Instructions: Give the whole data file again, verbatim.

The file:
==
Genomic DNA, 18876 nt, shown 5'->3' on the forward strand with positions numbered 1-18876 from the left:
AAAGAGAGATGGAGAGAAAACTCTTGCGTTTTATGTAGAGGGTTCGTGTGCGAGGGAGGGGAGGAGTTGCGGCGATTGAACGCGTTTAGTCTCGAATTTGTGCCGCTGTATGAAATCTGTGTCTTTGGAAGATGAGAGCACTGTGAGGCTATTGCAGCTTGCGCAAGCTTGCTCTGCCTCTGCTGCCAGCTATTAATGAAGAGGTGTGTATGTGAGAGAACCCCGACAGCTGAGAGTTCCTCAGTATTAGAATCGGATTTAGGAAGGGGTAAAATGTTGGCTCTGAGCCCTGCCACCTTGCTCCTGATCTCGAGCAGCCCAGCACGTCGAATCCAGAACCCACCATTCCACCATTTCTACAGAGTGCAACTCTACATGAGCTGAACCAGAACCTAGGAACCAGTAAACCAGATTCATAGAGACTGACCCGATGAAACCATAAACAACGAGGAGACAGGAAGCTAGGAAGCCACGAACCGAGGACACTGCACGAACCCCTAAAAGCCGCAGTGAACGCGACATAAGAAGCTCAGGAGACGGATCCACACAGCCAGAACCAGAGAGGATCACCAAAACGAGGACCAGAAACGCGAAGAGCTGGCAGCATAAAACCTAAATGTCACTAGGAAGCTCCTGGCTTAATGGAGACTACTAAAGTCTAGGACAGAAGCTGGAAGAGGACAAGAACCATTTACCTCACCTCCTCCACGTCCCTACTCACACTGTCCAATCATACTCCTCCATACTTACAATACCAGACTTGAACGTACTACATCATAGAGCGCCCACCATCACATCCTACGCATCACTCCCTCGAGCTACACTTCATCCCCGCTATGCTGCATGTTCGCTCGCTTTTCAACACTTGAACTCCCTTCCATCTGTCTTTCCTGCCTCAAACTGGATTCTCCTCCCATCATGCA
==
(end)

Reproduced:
Genomic DNA, 18876 nt, shown 5'->3' on the forward strand with positions numbered 1-18876 from the left:
AAAGAGAGATGGAGAGAAAACTCTTGCGTTTTATGTAGAGGGTTCGTGTGCGAGGGAGGGGAGGAGTTGCGGCGATTGAACGCGTTTAGTCTCGAATTTGTGCCGCTGTATGAAATCTGTGTCTTTGGAAGATGAGAGCACTGTGAGGCTATTGCAGCTTGCGCAAGCTTGCTCTGCCTCTGCTGCCAGCTATTAATGAAGAGGTGTGTATGTGAGAGAACCCCGACAGCTGAGAGTTCCTCAGTATTAGAATCGGATTTAGGAAGGGGTAAAATGTTGGCTCTGAGCCCTGCCACCTTGCTCCTGATCTCGAGCAGCCCAGCACGTCGAATCCAGAACCCACCATTCCACCATTTCTACAGAGTGCAACTCTACATGAGCTGAACCAGAACCTAGGAACCAGTAAACCAGATTCATAGAGACTGACCCGATGAAACCATAAACAACGAGGAGACAGGAAGCTAGGAAGCCACGAACCGAGGACACTGCACGAACCCCTAAAAGCCGCAGTGAACGCGACATAAGAAGCTCAGGAGACGGATCCACACAGCCAGAACCAGAGAGGATCACCAAAACGAGGACCAGAAACGCGAAGAGCTGGCAGCATAAAACCTAAATGTCACTAGGAAGCTCCTGGCTTAATGGAGACTACTAAAGTCTAGGACAGAAGCTGGAAGAGGACAAGAACCATTTACCTCACCTCCTCCACGTCCCTACTCACACTGTCCAATCATACTCCTCCATACTTACAATACCAGACTTGAACGTACTACATCATAGAGCGCCCACCATCACATCCTACGCATCACTCCCTCGAGCTACACTTCATCCCCGCTATGCTGCATGTTCGCTCGCTTTTCAACACTTGAACTCCCTTCCATCTGTCTTTCCTGCCTCAAACTGGATTCTCCTCCCATCATGCA